Friday, October 09, 2009

Eggs and Thugs

While reading an article on the recent discovery of dinosaur eggs in Tamilnadu, I found a reference to a William Sleeman, who had made the first such discovery along the Narmada river, in 1828. The name rang a bell, and sure enough, Wikipedia tells me that it was the same Captain Sleeman who had busted the dreaded gang of the Thugees

In the eighteenth century, several cases of missing travelers, absconding sepoys and vanished money-carriers were reported. But it was generally concluded that the travelers had fallen prey to wild animals or that the money-carriers had cheated the owners. There were rumours of a secret society of murderers and dacoits, but this did not perturb the British officials, or was dismissed as yet another of those native legends.

It was not as if the methods of the thugs were not known. In 1816, a Dr Sherwood had published an article in the Madras Literary Magazine ( Sleeman has re-produced that report on Page 370 of his book) in which he had provided a chilling account of the murderous ways of the Phansigars in the South and the Thugs in the North. Sherwood had started his narration thus:

"While Europeans have journeyed through the extensive territories subject to the Government of Fort St. George, with a degree of security nowhere surpassed, the path of the native traveller has been beset with perils little known or suspected, into which numbers annually falling, have mysteriously disappeared, the victims of villains as subtle, rapacious and cruel as any who are to be met with in the records of human depravity….Skilled in the arts of deception, Phansigars enter into conversation and insinuate themselves, by obsequious attentions, into the confidence of travellers of all descriptions.... When the Phansigars determine . to attack a traveller, they usually propose to him, under the specious plea of mutual safety or for the sake of society, to travel together . and on arriving at a convenient place and a fit opportunity presenting . one of the gang puts a rope or sash round the neck of the unfortunate persons, while others assist in depriving him of his life."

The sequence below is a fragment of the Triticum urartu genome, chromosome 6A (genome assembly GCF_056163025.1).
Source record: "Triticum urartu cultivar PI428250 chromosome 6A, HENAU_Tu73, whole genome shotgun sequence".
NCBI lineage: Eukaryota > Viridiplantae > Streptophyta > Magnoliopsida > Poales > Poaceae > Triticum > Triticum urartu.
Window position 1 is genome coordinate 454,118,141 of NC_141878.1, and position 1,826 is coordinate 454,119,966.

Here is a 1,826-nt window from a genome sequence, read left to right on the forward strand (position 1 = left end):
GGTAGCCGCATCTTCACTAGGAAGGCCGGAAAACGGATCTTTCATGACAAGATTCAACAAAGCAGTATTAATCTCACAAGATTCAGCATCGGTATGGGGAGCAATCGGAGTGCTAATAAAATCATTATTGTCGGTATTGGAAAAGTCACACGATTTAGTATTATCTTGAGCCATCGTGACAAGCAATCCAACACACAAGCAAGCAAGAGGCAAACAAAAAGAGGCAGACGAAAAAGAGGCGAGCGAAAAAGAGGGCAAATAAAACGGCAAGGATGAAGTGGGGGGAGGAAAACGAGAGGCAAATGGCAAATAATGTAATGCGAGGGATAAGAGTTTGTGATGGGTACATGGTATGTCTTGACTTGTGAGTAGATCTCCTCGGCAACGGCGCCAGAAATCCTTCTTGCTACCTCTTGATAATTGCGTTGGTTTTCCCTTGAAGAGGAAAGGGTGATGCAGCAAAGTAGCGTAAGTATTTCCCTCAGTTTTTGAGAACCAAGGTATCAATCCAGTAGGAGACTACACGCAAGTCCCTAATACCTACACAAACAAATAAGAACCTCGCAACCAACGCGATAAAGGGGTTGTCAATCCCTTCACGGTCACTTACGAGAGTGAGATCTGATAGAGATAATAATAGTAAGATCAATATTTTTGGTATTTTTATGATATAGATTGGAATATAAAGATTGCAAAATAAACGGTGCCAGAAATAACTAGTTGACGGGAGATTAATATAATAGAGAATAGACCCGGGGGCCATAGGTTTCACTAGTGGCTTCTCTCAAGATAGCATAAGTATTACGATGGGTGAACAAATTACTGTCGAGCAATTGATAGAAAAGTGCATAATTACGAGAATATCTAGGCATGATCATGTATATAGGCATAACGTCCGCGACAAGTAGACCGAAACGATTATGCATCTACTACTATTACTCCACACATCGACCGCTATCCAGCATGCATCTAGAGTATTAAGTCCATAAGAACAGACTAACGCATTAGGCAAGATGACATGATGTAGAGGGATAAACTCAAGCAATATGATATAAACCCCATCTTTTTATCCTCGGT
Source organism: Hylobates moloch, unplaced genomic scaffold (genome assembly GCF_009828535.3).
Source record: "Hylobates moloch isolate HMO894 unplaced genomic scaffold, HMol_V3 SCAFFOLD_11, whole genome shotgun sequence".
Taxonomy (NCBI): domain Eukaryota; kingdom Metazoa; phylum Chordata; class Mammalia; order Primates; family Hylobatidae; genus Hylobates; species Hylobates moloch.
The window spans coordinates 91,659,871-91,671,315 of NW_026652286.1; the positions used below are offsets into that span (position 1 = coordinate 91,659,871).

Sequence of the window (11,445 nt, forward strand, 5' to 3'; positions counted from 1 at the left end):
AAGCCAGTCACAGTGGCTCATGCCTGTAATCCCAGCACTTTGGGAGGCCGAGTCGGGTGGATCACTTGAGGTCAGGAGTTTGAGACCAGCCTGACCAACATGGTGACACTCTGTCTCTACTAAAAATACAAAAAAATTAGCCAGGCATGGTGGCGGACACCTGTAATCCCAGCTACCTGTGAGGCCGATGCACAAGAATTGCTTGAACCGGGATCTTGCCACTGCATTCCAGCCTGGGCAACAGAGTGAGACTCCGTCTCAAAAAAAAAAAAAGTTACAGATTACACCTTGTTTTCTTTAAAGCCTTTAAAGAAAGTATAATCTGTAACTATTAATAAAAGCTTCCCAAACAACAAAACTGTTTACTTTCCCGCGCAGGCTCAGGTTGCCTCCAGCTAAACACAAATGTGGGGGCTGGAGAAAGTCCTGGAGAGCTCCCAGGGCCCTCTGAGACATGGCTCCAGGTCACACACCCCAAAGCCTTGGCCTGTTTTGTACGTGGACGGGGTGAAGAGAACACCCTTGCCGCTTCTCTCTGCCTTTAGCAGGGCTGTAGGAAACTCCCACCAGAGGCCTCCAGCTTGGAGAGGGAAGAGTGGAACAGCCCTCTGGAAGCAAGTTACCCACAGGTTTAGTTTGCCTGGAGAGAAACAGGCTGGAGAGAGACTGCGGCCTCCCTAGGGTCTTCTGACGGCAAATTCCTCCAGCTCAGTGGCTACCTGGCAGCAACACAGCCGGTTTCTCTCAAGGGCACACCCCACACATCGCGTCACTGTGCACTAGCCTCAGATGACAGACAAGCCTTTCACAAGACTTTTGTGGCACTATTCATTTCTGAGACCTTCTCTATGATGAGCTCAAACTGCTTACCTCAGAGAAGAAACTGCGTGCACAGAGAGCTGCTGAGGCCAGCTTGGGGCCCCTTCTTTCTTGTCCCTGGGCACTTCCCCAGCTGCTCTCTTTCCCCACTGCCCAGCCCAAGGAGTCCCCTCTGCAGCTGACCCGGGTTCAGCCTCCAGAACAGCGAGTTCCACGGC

But it was not till 1830 when Sleeman took charge of the investigations, and one Feringhea ( who was referred to as the Prince of Thugs) accidentally fell into his net, that the scale, intensity and spread of the Thugee operations came to be known. For the next two decades, Sleeman went about systematically to smoke out different thugs from their hideouts, interrogate them, learn their mysterious language ( Ramaseena), anticipate where the next hold-up was planned, nab the killers, put them on trial and have the guilty executed. Sleeman provides a fascinating account in his book, “ Thugs and Phansigars of India” published in 1839. And also in his memoirs, “ Ramblings of an Indian official” that reads like a series of long blog posts.

Dr.Conan Doyle had modeled Sherlock Holmes on his mentor, Dr Joseph Bell, arguing that similar reasoning powers based on deductive methods were called upon in both Medicine and Criminology. In Sleeman’s case, perhaps, the same methodical approach, was used in rooting out Thugee and in discovering the first fossilized eggs in India . He writes here ( page 127) briefly on how he zeroed in on the fossil spot.

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